This past Thursday I had the honor of helping give a tour of the New Market Heights battlefield for around 40 park rangers from several NPS sites throughout Virginia. The host for the event was Richmond National Battlefield and, in addition to touring New Market Heights, the group also hit the recently preserved land associated with the First and Second Battles of Deep Bottom, fought in July and August of 1864. Despite the scorching heat, the group seemed to enjoy my tour and I was lucky enough to be able to tag along to see the Deep Bottom battlefields. The main themes stressed throughout the day dealt with the problems associated with preserving core battlefield land – from angry locals who refuse to admit that a battle took place on their land to dilapidated homes that would cost huge sums of money to renovate and repair, we all learned how difficult and complicated preservation can be. By looking at three important battlefields that have been saved but lack any interpretation, the group walked away with much food for thought.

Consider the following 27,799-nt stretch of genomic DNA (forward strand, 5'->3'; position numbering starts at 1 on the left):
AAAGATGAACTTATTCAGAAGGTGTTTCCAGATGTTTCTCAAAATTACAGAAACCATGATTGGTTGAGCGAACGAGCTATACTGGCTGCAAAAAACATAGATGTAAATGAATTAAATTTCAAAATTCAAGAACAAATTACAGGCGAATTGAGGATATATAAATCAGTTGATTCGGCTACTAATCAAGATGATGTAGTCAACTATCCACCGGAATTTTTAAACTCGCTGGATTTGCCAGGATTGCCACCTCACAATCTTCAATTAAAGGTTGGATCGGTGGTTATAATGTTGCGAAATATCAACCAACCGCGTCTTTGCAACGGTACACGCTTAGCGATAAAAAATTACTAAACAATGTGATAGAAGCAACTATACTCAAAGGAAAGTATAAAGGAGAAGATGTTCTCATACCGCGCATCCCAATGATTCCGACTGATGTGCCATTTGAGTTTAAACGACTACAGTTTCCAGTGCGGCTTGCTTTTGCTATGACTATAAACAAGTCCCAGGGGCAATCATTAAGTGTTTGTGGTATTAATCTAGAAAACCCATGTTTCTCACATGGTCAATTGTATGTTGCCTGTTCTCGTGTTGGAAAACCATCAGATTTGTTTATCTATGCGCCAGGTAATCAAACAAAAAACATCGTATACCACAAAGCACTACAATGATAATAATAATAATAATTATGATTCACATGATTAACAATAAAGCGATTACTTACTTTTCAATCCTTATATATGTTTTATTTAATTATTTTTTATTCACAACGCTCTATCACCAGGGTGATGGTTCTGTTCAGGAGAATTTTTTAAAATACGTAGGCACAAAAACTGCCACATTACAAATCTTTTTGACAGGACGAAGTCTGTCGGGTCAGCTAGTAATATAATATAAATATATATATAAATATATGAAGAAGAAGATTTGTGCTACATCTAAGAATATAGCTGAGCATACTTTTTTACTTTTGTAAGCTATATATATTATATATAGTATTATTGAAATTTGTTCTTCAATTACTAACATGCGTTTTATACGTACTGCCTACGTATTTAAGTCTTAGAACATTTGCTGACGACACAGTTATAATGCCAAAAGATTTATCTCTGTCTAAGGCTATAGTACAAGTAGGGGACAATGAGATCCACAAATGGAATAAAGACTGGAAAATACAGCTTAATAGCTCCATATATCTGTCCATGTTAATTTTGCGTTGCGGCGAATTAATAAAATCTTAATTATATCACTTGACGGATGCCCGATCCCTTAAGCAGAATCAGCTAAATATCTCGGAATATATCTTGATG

I’ve attached some pictures below (courtesy of NPS Ranger Susie Sernaker) of my portion of the New Market Heights tour. Behind me you’ll see one of the huge hurdles to interpreting the site – a large gravel pit that was filled in with water smack dab in the middle of the killing fields. The area behind me was the ground over which Col. Samuel A. Duncan’s Third Brigade advanced on the morning of September 29, 1864. Obviously, any public interpretation of the site will have to find a way to deal with such an obstacle. As the Sesquicentennial moves forward, it is my hope that I will have more news to report on the public interpretation of New Market Heights.
Keep you fingers crossed.